Arsenic is a ubiquitous element present in the environment, and its toxicity depends not only on total concentration, but more importantly on the chemical form of the element. Inorganic arsenic species are considered to be the most toxic, whereas other organically bound species are considered to have lower or no toxicity in humans.
In late 2017, the Food Chemicals Codex (FCC) released a monographed standard to help promote quality krill oil identification and purity testing. Included in these requirements, along with standards for EPA, DHA, phospholipids, and astaxanthin, is a limit for inorganic arsenic. However, the method defined in the FCC monograph, which is not able to accurately differentiate between the chemical species of arsenic, is inferior to higher sensitivity and specificity speciation methods, such as HPLC-ICP-MS. Additionally, the complexity of the krill oil matrix requires suitable sample preparation to liberate arsenic species and allow for precise quantitation of inorganic arsenic.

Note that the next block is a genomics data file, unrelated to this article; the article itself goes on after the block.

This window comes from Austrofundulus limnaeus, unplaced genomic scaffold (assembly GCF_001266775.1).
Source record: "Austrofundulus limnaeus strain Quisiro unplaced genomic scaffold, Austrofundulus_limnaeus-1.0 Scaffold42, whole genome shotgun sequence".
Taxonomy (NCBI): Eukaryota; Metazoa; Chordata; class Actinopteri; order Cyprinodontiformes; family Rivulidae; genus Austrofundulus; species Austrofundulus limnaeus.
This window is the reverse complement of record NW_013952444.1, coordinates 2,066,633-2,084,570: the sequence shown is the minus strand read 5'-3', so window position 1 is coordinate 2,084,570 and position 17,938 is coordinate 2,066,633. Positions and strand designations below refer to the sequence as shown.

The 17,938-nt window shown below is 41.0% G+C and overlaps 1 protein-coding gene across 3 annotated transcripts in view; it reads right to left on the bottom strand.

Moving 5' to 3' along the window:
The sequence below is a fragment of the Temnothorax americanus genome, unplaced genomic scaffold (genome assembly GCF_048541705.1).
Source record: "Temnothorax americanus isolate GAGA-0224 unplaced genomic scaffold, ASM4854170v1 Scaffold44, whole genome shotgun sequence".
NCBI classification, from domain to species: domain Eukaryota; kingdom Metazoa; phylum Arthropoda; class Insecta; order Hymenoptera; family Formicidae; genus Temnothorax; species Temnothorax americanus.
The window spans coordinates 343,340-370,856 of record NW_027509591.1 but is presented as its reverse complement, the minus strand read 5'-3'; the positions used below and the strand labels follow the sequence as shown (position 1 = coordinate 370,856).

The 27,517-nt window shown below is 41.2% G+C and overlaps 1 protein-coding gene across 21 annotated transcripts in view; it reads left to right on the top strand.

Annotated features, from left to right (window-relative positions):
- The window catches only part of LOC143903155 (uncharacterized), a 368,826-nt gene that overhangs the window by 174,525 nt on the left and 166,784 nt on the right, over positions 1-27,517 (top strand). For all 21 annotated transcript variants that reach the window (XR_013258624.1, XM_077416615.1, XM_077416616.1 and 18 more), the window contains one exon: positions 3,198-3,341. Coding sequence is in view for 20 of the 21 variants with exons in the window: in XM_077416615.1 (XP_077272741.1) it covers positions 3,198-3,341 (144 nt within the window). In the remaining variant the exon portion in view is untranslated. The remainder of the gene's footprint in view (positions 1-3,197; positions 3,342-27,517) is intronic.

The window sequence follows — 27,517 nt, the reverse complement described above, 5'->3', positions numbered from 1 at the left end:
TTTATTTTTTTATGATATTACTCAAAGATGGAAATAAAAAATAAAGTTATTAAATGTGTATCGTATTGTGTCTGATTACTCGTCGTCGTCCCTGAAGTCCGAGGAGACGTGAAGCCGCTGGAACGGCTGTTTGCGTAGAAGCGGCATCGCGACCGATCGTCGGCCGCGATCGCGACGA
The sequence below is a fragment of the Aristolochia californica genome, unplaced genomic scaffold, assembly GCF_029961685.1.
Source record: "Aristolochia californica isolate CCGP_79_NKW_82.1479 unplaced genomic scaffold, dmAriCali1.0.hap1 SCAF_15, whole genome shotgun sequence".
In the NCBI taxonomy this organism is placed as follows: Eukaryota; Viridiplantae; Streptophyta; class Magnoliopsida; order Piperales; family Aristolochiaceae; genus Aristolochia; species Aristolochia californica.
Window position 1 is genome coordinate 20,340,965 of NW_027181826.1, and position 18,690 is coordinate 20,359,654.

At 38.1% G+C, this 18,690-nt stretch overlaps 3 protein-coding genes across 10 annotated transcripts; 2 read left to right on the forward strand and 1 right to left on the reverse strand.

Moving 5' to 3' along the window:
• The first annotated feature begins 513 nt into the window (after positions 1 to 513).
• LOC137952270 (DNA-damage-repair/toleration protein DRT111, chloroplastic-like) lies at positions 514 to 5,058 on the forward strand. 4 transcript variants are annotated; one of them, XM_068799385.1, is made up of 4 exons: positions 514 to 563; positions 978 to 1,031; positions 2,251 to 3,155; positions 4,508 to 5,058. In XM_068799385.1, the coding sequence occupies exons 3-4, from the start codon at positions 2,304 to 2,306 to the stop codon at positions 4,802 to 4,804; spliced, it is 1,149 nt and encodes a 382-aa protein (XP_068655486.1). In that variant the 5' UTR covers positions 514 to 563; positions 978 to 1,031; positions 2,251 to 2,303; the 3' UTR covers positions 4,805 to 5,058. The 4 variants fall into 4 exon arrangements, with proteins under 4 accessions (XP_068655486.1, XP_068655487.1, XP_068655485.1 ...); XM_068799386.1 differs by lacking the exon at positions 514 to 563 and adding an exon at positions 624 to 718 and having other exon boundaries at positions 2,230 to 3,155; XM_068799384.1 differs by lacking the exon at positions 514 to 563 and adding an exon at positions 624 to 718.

To improve upon the FCC monograph, the NOW Methods Development team conducted a study to develop and validate a procedure for determination of inorganic arsenic in krill oil samples and thus contribute to a more accurate risk assessment analysis for krill oil supplements. The specificity of this method allows for more accurate inorganic arsenic determination compared to other published methods.
“We determined that available test methods did not go far enough in ensuring that krill oil we were sourcing for our supplements met our purity and safety standards,” said Aaron Secrist, NOW’s vice president of quality and regulatory affairs. “We published the method in keeping with NOW’s long standing practice of sharing test methods we develop with the industry.”
NOW Methods Development Supervisor Katie Banaszewski gave a talk on the elemental speciation of arsenic in krill oil during a scientific session of the 2019 AOAC conference in Denver, CO earlier this year.